Oh yes, you’ll be hard-pressed to find a shred of originality in this half- baked mish-mash of a product which makes no apologies for taking ingredients from other vastly superior fairy-tales and/ or fantasy adventures. Yet, I cannot hate this film. I could find reasons to hate it – it’s not a good movie, after all – but there’s something about its confused weirdness (and blithe badness) that I find endearing. This is a movie that exists only to serve a corporate mandate, that has no narrative purpose (or drive) and that is set in a world literally no one alive cares about, but all of these things add up to a bizarrely off-kilter work that, against my own better judgment, charmed me. The film does have its own set of flaws, but is an undeniable improvement over the first which appears even more average due to the new life found in the second. Some dodgy and questionable accents aside, the main four and the supporting four all compliment each other and offer strong and more complex performances (especially those returning), if only the underrated Sam Clafflin got more of a look in. Chris Hemsworth is a far better protagonist than a disinterested Kristen Stewart in the first film. His reputation for playing Thor in Marvel‘s cinematic universe gives him a bullet-proof assurance that he can deliver even the corniest lines with the help of his rugged charm. Notwithstanding a clumsily-penned love story arc, he strikes a decent chemistry with Jessica Chastain. Chastain surprisingly takes part in here (considering that fantasy genre is not in her wheelhouse) and she convincingly portrays a driven and earnest action heroine. Both Hemsworth and Chastain are however burdened with a Scottish accent throughout the film. For those unaware, Chastain‘s character Sara plays the kickass wife of Hemsworth‘s Eric, and the plot calls for her to have a Scottish accent, naturally. Emily Blunt as a conflicted antagonist having unjustified actions brings a roller- coaster of emotions from vulnerability to wrath in her craft. She gives a valiant effort on a couple of her emotional scenes. Her on-screen sister, Charlize Theron, who is obviously not dead from the trailer may have a lesser screen time but she is still poised to steal the show with her menacing death-stares and spiky tentacles. She even remains to be lethal in a liquid gold form. The digitally- shrunk quartet of dwarfs, Nick Frost, Rob Brydon, Alexandra Roach and Sheridan Smith are a welcome addition despite being obviously there for comic-relief for they add little to nothing to the plot. Plus we got Liam Neeson as the narrator. On the whole, ‘The Huntsman: Winter’s War’ is a mildly enjoyable decent fantasy flick, but despite being better than its predecessor, it add nothing to the genre and seems utterly insufficient to compensate for what it is screamingly lacking.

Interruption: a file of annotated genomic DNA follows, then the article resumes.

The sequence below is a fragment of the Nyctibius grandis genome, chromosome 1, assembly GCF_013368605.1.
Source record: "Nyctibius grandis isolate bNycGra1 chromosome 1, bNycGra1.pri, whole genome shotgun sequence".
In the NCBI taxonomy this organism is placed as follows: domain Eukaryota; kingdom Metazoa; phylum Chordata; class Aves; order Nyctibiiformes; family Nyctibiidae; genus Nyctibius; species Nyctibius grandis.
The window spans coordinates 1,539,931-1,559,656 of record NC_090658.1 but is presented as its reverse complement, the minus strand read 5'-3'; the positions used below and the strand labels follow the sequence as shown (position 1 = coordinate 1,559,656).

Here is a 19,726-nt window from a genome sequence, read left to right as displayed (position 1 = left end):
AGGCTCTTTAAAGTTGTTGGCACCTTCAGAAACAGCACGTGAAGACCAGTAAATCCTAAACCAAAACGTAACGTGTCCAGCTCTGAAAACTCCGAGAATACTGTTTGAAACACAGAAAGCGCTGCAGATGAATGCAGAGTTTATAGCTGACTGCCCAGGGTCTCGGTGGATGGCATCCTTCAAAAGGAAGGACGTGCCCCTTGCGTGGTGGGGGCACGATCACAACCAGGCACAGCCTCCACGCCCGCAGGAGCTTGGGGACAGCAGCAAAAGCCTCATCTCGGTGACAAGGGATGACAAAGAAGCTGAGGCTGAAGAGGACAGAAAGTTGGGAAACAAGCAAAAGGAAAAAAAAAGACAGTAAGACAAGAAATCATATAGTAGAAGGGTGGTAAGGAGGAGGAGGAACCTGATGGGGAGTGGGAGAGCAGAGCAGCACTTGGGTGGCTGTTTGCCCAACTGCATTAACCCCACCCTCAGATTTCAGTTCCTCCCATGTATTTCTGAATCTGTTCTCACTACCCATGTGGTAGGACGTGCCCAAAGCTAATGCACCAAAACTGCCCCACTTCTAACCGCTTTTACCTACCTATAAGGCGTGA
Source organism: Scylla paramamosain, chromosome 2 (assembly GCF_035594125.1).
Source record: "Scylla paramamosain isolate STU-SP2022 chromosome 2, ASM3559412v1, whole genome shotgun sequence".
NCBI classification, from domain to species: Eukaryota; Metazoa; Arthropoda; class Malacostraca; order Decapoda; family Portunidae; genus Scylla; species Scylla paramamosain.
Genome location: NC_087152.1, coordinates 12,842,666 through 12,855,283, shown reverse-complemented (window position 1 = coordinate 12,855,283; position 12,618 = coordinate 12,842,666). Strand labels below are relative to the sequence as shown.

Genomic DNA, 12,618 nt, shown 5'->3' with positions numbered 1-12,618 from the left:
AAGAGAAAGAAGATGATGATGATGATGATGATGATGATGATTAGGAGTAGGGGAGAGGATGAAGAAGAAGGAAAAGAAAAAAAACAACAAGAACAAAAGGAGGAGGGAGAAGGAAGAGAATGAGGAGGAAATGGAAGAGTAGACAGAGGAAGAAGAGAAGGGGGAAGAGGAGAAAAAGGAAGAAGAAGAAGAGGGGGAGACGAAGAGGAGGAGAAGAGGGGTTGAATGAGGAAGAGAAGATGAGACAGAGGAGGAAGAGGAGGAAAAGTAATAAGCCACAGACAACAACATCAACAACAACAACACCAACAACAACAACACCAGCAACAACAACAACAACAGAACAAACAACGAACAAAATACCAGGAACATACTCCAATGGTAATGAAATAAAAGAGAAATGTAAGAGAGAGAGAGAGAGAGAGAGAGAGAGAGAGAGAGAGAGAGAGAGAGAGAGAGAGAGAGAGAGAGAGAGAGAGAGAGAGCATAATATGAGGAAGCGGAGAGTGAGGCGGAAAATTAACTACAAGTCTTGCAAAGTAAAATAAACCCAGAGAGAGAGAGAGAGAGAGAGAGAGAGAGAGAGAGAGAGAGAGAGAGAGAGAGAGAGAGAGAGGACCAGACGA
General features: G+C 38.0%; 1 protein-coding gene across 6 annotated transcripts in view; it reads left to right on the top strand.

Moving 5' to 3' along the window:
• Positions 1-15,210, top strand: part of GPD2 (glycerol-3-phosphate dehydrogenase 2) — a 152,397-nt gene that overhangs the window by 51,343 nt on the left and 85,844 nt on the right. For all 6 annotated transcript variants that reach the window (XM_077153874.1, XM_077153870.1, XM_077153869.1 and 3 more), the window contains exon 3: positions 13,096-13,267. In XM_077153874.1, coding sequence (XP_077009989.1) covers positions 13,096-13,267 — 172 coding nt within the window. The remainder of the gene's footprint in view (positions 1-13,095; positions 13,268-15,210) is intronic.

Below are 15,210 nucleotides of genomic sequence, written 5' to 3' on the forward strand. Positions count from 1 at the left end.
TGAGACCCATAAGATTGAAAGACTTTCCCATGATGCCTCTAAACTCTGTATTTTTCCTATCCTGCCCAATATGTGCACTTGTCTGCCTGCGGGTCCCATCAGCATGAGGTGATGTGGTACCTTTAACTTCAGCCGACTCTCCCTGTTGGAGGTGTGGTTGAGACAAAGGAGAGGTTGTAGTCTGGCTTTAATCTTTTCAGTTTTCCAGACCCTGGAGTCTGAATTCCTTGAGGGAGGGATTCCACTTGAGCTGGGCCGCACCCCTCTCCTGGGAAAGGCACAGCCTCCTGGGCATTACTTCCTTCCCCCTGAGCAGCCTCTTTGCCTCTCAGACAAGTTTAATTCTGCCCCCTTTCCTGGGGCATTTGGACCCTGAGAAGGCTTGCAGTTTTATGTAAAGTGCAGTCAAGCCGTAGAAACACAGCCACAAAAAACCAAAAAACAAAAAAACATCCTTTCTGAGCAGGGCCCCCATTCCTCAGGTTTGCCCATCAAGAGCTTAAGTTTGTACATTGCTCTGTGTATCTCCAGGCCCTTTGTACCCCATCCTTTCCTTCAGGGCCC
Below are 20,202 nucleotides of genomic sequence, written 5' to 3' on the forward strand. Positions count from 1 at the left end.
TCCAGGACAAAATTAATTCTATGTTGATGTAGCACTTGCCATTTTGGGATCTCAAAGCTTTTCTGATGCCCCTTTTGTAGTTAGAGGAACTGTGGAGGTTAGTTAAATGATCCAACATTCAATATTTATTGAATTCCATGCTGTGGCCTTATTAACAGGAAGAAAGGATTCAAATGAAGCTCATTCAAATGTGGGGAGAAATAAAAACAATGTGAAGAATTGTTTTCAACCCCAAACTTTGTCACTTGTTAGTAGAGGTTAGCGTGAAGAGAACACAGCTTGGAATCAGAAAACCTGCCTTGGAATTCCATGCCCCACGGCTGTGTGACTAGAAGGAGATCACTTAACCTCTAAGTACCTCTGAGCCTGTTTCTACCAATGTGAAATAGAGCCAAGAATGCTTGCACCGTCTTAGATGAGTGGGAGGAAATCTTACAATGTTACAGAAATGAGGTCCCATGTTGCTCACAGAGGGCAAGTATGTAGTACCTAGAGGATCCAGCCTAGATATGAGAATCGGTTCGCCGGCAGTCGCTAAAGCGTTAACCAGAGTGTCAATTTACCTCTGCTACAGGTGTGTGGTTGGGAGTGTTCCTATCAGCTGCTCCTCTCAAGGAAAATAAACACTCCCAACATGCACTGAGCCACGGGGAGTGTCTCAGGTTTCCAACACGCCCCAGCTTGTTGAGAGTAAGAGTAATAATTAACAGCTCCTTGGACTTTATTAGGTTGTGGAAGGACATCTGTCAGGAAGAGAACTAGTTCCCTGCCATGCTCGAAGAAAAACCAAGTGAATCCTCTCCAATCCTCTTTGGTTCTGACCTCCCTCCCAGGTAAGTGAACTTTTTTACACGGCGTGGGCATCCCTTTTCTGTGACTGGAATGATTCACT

Directed – Cedric Nicolas-Troyan
Rated – PG13
Run Time – 114 minutes